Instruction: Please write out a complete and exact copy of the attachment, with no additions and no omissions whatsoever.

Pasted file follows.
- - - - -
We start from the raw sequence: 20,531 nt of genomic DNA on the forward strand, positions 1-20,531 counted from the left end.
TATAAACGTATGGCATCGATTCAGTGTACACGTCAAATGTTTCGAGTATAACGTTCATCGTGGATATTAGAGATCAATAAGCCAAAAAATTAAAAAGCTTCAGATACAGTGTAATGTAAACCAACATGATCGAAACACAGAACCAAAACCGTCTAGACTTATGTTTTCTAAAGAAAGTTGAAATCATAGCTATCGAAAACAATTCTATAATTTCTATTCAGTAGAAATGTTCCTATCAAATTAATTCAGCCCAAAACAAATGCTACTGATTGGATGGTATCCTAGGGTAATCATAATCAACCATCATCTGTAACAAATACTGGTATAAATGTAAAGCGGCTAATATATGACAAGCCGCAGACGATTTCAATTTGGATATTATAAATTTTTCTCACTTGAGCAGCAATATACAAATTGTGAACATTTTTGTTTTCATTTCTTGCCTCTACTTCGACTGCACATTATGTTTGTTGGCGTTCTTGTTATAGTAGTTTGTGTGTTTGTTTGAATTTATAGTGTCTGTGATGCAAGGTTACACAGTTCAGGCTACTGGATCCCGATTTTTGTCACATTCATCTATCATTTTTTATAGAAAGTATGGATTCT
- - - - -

We start from the raw sequence: 20,531 nt of genomic DNA on the forward strand, positions 1-20,531 counted from the left end.
TATAAACGTATGGCATCGATTCAGTGTACACGTCAAATGTTTCGAGTATAACGTTCATCGTGGATATTAGAGATCAATAAGCCAAAAAATTAAAAAGCTTCAGATACAGTGTAATGTAAACCAACATGATCGAAACACAGAACCAAAACCGTCTAGACTTATGTTTTCTAAAGAAAGTTGAAATCATAGCTATCGAAAACAATTCTATAATTTCTATTCAGTAGAAATGTTCCTATCAAATTAATTCAGCCCAAAACAAATGCTACTGATTGGATGGTATCCTAGGGTAATCATAATCAACCATCATCTGTAACAAATACTGGTATAAATGTAAAGCGGCTAATATATGACAAGCCGCAGACGATTTCAATTTGGATATTATAAATTTTTCTCACTTGAGCAGCAATATACAAATTGTGAACATTTTTGTTTTCATTTCTTGCCTCTACTTCGACTGCACATTATGTTTGTTGGCGTTCTTGTTATAGTAGTTTGTGTGTTTGTTTGAATTTATAGTGTCTGTGATGCAAGGTTACACAGTTCAGGCTACTGGATCCCGATTTTTGTCACATTCATCTATCATTTTTTATAGAAAGTATGGATTCT